Because we’ve added OR conditions into the mix, we’re forced to use the Nested Loop join, which loops over table B for every single row in A. That’s a lot of index scans and it comes with a hefty price tag.
Here’s an absolutely eye-watering beautiful pattern that I found on the Interwebs (though I forgot where) the other day.
This is an interesting use of INTERSECT. Check it out.
In such a case, if a developer were to implement Dijkstra’s algorithm to compute the shortest path within the database using T-SQL, then they could use approaches like the one at Hans Oslov’s blog. Hans offers a clever implementation using recursive CTEs, which functionally does the job well. This is a fairly complex problem for the T-SQL language, and Hans’ implementation does a great job of modelling a graph data structure in T-SQL. However, given that T-SQL is mostly a transaction and query processing language, this implementation isn’t very performant, as you can see below.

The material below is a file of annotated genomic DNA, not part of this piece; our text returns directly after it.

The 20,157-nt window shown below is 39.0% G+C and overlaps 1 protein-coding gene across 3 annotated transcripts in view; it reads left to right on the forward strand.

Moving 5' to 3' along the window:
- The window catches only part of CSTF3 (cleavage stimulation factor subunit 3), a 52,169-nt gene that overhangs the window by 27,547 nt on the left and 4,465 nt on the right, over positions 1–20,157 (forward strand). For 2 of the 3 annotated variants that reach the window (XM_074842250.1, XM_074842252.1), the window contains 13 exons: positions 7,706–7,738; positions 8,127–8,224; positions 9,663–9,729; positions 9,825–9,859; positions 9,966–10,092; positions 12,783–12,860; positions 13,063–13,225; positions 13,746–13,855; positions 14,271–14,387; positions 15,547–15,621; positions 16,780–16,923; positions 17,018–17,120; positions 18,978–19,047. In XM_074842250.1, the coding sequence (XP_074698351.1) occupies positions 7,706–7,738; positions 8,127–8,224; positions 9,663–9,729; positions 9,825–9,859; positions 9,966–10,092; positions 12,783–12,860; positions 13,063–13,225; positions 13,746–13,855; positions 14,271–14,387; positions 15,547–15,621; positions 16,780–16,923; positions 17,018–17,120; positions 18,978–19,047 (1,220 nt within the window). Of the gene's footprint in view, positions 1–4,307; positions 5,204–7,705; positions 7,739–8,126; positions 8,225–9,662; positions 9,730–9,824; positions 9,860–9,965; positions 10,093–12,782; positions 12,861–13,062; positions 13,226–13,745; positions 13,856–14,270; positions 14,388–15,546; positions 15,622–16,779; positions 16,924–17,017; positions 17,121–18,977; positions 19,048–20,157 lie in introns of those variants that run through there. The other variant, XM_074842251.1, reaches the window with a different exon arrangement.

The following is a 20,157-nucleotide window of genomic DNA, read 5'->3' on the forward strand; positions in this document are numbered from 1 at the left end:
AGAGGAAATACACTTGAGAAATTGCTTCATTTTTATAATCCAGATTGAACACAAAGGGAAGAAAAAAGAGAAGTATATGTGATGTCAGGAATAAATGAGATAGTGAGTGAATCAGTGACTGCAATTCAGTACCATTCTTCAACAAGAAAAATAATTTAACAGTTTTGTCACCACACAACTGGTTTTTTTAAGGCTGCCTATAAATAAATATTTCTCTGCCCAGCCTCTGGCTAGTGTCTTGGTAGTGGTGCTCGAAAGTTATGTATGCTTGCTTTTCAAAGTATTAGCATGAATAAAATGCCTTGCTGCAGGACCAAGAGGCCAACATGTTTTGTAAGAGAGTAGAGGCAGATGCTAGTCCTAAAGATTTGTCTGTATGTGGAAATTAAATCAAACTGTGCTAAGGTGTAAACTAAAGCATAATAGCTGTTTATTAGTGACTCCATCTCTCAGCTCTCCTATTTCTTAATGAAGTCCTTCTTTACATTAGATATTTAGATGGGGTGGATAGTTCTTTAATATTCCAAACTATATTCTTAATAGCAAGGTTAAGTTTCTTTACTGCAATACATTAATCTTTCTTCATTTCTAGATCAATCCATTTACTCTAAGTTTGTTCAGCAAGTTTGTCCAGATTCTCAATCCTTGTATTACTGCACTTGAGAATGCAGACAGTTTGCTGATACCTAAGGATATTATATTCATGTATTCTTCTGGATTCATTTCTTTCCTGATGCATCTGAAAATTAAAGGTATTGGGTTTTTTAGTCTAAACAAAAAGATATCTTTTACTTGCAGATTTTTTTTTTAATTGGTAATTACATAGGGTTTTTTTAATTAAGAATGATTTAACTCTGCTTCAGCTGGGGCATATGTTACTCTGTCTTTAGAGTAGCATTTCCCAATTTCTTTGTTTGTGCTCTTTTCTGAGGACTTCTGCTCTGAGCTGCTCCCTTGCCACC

The important thing to remember is that these technologies tend to complement each other rather than supplant them.
In brief, SQL DW is a fully managed data-warehouse-as-a-service that you can provision in minutes and scale up in seconds. With SQL DW, storage and compute scale independently. You can dynamically deploy, grow, shrink, and even pause compute, allowing for cost savings. Also, SQL DW uses the power and familiarity of T-SQL so you can integrate query results across relational data in your data warehouse and non-relational data in Azure blob storage or Hadoop using PolyBase. SQL DW offers an availability SLA of 99.9%, the only public cloud data warehouse service that offers an availability SLA to customers.